In pursuit of the truth
FIVE YEARS AGO this week marked the end of John McCloskey’s life.
The morning of Dec. 18, 1994, the manic-depressive 18-year-old awoke inside Western State Hospital in Staunton, writhing in stomach pain and vomiting his own feces – the victim of a brutal assault.
Granted, McCloskey would linger another 14 months in hospital beds before infections from the attack killed him. But that December morning in 1994 was the last time he could taste real food, get out of bed without a crutch, and walk untethered to a web of intravenous tubes and catheters and a colostomy bag strapped to his hip.
No one knows how the assault happened, or who did it, and few in state government are looking.
The state’s mental health watchdog never investigated. The Virginia State Police file has been inactive at least a year. And Attorney General Mark Earley’s office is locked in a defensive stance, fighting the $10 million federal lawsuit the family filed against Western State.
The case remains steeped in murkiness, but new evidence has surfaced that adds credibility to the McCloskeys’ claim that the mental hospital is responsible for their son’s death:
An affidavit by the University of Virginia Medical Center surgeon who cared for McCloskey, which states the assault happened at Western State.
A U.S. Department of Justice report released in October that blames a history of understaffing and neglect at the hospital for the injuries, suicides and deaths of several patients – the same situation the McCloskey lawsuit describes.
Interviews with former Western State social workers who describe a hospital long plagued by poor security, gang rapes and cover-ups.
Responsible for this evidence are McCloskey attorney Jonathan Rogers, a legal maverick by Roanoke standards, and Richard King of Fincastle, a ruddy-faced educator who works part time as a private investigator. For a long time, the two men seemed alone in the quest to unravel the McCloskey mystery.
Now, a handful of state legislators are getting involved.
Sen. Mary Margaret Whipple, D-Arlington, who has had her own run-in with Western State, wrote to Secretary of Public Safety Gary Aronhalt on Friday requesting that he review the adequacy of the state police investigation.
Sen. Joseph Gartlan, D-Fairfax County, a longtime mental health advocate, said last week that he is concerned about the handling of the investigation and is considering some unspecified action.
And Del. Creigh Deeds, D-Warm Springs, who believes Western State is responsible for the homicide, announced Thursday that he is working through the Virginia State Crime Commission to try to spark another investigation.
“It seems somebody covered something up,” Deeds said. “Our system of providing for mental illness has come under scrutiny these last few years. All fingers point in that direction.”
Filling in the blanks
But at some time or another, fingers have pointed in every direction. At the heart of the case is a void – of suspects and facts.
The ordeal began Dec. 15, 1994, two days after the troubled teen moved from his Pennsylvania home to Rockbridge County, where his father, Pete, had found a better trucking job.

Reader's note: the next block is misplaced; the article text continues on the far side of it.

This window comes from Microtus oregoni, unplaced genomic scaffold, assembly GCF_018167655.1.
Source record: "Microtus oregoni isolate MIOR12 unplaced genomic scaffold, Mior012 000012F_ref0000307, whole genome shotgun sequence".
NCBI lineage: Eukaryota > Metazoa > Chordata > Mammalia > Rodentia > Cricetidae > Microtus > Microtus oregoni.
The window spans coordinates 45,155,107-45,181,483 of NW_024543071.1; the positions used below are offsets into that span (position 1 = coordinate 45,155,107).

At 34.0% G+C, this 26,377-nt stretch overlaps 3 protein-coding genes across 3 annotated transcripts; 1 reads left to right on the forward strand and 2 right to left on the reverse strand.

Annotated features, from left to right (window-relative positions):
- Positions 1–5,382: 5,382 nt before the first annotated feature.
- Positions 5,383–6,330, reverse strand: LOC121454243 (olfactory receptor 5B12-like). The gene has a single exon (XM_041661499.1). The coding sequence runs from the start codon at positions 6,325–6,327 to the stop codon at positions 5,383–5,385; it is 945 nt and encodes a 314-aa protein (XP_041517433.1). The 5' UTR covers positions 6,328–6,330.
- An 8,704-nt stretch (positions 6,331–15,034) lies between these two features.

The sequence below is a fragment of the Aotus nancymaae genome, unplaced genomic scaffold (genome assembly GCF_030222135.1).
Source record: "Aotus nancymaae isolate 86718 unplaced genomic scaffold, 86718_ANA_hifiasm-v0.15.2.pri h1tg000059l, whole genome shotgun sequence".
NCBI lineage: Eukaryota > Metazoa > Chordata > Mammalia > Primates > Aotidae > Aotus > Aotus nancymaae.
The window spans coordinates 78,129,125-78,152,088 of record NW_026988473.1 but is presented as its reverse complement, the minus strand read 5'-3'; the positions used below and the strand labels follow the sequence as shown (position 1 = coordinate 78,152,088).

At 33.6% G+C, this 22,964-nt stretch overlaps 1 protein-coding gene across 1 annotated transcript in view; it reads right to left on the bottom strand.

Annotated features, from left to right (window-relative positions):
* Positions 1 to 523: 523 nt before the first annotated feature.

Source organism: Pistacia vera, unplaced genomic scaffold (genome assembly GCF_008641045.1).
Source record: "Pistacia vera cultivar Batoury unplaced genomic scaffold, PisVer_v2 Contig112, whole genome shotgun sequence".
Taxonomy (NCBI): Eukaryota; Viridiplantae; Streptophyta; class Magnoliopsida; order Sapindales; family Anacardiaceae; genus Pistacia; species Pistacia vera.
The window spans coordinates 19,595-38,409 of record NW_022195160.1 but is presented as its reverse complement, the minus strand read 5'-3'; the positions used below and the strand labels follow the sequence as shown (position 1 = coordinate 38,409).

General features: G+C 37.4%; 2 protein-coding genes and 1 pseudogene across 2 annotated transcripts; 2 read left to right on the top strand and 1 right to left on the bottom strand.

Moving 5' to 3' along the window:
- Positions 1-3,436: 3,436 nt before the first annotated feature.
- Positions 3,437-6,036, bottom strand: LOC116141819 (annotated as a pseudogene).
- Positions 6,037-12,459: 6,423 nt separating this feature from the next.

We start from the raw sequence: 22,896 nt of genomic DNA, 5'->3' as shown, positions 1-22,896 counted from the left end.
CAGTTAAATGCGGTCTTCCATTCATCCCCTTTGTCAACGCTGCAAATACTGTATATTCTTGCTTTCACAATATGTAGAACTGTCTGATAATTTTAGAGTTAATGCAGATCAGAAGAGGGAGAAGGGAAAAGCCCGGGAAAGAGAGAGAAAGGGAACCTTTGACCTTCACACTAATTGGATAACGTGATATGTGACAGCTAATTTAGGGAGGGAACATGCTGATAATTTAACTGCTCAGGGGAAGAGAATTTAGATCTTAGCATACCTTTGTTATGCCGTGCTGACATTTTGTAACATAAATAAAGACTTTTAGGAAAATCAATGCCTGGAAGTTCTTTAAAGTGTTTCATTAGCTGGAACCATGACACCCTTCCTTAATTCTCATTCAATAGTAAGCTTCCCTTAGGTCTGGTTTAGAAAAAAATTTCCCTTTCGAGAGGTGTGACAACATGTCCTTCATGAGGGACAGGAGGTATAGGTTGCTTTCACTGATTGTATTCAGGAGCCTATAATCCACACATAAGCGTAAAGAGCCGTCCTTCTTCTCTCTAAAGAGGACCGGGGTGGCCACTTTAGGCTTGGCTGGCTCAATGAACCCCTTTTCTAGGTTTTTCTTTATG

That morning, John McCloskey caused a disturbance outside a convenience store in Natural Bridge Station, and sheriff’s deputies arrested him. That afternoon, he was taken to Western State, where the sketchy hospital records show he spent most of the next three days heavily sedated and isolated in a room from which he couldn’t get out, but anyone could get in.
When he arrived at the Suva hospital the night of Dec. 18, 1994, he had a ruptured liver, torn bowels and perforated colon.
His surgeon, Dr. Jeffrey Young, suspected someone had either pounded him in the gut, or shoved something like a broom handle up his rectum. But Young, and everyone else who reviewed the case, could say only that the assault happened sometime during McCloskey’s arrest or his time at Western State.
The three-year state police investigation targeted the Rockbridge County Sheriff’s Office. Investigators relied on a cryptic statement McCloskey supposedly made to a Western State aide during his transport to Suva: “You’re not going to beat me like the men in brown suits?”
Speaking from his hospital bed a year later, a dazed and drugged McCloskey could recall nothing of Western State, according to state police, but said the deputies “were rough with me.”
The McCloskeys and their attorney criticized state police for ignoring Western State in their investigation and never interviewing other patients on his ward – all mentally ill and facing criminal charges and, according to the family, the most likely suspects.
They claim the hospital and its former director, Lynwood Harding, refused to protect patients adequately with proper staffing, and covered up the assault. For years, though, they had to build their case by filling in blanks.
A blood test and physical examination done when McCloskey arrived at Western State showed that his body was normal with no signs of trauma. The only complaints he had voiced to a nurse: A deputy had held a gun to his head, and his wrists hurt from the handcuffs.
Had the assault already happened, investigator King believes, McCloskey would have spoken up.
“Somebody has either stomped on your stomach or shoved a broomstick up your a–, and what are you going to be complaining about?” King asked rhetorically.
The injuries were so severe, King and others have speculated, that the assault had to have happened just before he cried out the morning of Dec. 18.